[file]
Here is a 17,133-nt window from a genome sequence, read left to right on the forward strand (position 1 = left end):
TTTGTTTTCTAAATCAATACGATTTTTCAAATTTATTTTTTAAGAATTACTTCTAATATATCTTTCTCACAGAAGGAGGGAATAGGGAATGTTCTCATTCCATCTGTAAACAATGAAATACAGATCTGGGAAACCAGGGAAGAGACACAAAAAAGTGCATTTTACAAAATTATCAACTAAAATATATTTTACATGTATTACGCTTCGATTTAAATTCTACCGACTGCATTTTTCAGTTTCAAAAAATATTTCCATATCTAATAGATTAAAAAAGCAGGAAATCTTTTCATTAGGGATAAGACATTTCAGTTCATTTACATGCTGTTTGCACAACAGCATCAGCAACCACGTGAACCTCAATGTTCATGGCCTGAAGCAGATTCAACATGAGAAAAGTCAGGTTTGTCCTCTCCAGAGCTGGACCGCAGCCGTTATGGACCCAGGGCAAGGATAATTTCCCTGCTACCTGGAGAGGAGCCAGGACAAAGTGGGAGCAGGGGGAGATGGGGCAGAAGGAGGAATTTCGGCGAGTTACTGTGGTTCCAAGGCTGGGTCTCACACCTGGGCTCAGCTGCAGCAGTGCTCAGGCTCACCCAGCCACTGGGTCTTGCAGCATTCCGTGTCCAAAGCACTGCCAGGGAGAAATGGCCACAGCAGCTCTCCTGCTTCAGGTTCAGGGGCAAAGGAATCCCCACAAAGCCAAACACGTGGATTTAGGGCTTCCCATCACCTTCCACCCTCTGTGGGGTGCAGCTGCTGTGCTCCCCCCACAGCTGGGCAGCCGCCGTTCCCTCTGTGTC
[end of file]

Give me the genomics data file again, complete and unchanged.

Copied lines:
Here is a 17,133-nt window from a genome sequence, read left to right on the forward strand (position 1 = left end):
TTTGTTTTCTAAATCAATACGATTTTTCAAATTTATTTTTTAAGAATTACTTCTAATATATCTTTCTCACAGAAGGAGGGAATAGGGAATGTTCTCATTCCATCTGTAAACAATGAAATACAGATCTGGGAAACCAGGGAAGAGACACAAAAAAGTGCATTTTACAAAATTATCAACTAAAATATATTTTACATGTATTACGCTTCGATTTAAATTCTACCGACTGCATTTTTCAGTTTCAAAAAATATTTCCATATCTAATAGATTAAAAAAGCAGGAAATCTTTTCATTAGGGATAAGACATTTCAGTTCATTTACATGCTGTTTGCACAACAGCATCAGCAACCACGTGAACCTCAATGTTCATGGCCTGAAGCAGATTCAACATGAGAAAAGTCAGGTTTGTCCTCTCCAGAGCTGGACCGCAGCCGTTATGGACCCAGGGCAAGGATAATTTCCCTGCTACCTGGAGAGGAGCCAGGACAAAGTGGGAGCAGGGGGAGATGGGGCAGAAGGAGGAATTTCGGCGAGTTACTGTGGTTCCAAGGCTGGGTCTCACACCTGGGCTCAGCTGCAGCAGTGCTCAGGCTCACCCAGCCACTGGGTCTTGCAGCATTCCGTGTCCAAAGCACTGCCAGGGAGAAATGGCCACAGCAGCTCTCCTGCTTCAGGTTCAGGGGCAAAGGAATCCCCACAAAGCCAAACACGTGGATTTAGGGCTTCCCATCACCTTCCACCCTCTGTGGGGTGCAGCTGCTGTGCTCCCCCCACAGCTGGGCAGCCGCCGTTCCCTCTGTGTC